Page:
- Release Date:
Platform : PlayStation 2
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The "King of Iron Fist Tournament 3" is over, but the fighting is far from finished. The combatants from Tekkens past are itching to rumble, so much so that they're pairing off and traveling the world to take each other on, all in an insatiable quest for knuckle sandwiches, Wind Godfists, and proof of kung-fu superiority in the Tekken Tag Tournament.
The Tekken storyline is vast and complicated, with a focus on the soap-opera tribulations of the profoundly screwed-up Mishima family (which makes the plot a little like Dallas with martial arts). Tekken Tag Tournament exists outside of the true "Tekken canon," however. Rather, it is a conglomeration of the previous games, with every fighter that has appeared in the Tekken series (though Gon and Dr. B, present in the PlayStation's Tekken 3, are absent here), regardless of whether they are alive, dead, or far too old to compete according to previously establishedTekken legends.
But who needs a storyline, anyway? This is a fighting game, first and foremost. The Tekken series was one of the first 3D polygonal fighters, second only to Sega's Virtua Fighter, and although its gameplay has been refined, it remains operationally consistent. Tekken Tag is built on a modified version of the Tekken 3 engine, with the most noticeable difference being the aforementioned tag feature, which was clearly inspired by the Capcom "Vs." series. Players select two characters from a cast of 34, and then fight it out in various exotic locales, be it on the beach, by a Buddhist temple, or even in the dark, grimy streets of a modern metropolis.
Tekken Tag Tournament was a U.S. launch title for the PS2, and received a considerable facelift from the arcade version, which was created using Namco's System 12 board, the same architecture from the four-year-old Tekken 3. Characters and stages have been re-rendered and updated, to take advantage of the PS2's abilities. The game even received extra tweaking between the Japanese and U.S. markets, as Namco responded to claims that the game was too "jaggy" by implementing anti-aliasing features. The music has also been remixed and altered from its arcade counterpart.
Gameplay is similar in function to Tekken 3, and there are still a wide variety of moves and fighting styles available. One of Tekken's strengths is in giving new players enough simplicity to enjoy the game, while still providing enough depth to satisfy practiced "Tekken Masters." Control is based on a four-button scheme, in which each of the buttons works as one of the fighter's limbs (now a fifth button, for tagging, has been added to the mix). Successful fighting demands speed, combos, and the art of "juggles" -- attacks made while the opponent is in the air, rendering the ability to block or reverse them impossible. Add to that chain throws, side-stepping, reversals (some universal, some limb-specific), and even reverse-reversals (known as "chickens"), and you have the Tekken fighting engine.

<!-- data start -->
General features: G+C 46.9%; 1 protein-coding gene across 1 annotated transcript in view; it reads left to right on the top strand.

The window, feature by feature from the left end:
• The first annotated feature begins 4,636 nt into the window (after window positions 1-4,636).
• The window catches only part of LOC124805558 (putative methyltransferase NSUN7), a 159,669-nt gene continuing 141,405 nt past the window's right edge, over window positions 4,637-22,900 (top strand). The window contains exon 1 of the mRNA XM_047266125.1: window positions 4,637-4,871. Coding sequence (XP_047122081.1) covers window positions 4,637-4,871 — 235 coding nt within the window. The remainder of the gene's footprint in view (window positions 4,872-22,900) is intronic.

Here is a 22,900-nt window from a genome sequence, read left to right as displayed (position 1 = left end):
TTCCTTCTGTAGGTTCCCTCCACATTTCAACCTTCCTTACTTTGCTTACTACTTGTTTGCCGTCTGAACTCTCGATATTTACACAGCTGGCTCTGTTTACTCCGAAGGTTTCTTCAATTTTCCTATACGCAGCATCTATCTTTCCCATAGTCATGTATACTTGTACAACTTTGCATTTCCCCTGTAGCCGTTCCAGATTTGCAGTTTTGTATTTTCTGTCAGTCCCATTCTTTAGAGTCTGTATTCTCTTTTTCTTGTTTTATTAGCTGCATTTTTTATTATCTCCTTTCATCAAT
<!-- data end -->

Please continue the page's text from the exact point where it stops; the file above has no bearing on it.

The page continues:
The tag feature has been implemented with the hopes of giving the game more depth while still remaining true to its frenetic pacing. Players tap on the tag button to bring fighters in or out and, unlike the "Vs." series, once either player loses an entire life bar, the round is over. Characters sitting on the sideline slowly gain back energy, however, and if they're kept out long enough they'll come back into the fight with the ability to inflict a bit more damage, for a limited amount of time.
As is its tradition, Namco adds a heap of additional modes for this home conversion of Tekken Tag. There's "Arcade Mode," a straight-up, eight-match game; "Vs. Battle Mode," suited for two to four players fighting amongst themselves; "Survival Mode," where players must run through as many matches as they can until their life expires; "Time Attack Mode," a race to get through the Arcade Mode in the shortest amount of time; "Team Battle Mode," where players pick from four to eight characters and duke it out; and "1 on 1 Mode," another U.S.-exclusive, which returns the traditional (non-tag) style of the previous Tekken games.
Add in a "Practice Mode," where players can hone their skills; a "Pair Play Mode," where players can use a Multitap to get a little four-way brawling on; and "Tekken Bowl," a bowling mini-game, and it becomes clear Tekken Tag's cup runneth, over in terms of game modes and option. There are also "Theater" and "Gallery Modes," where one can view the rendered endings, or save and view gameplay screenshots. ~ Jon Thompson, All Game Guide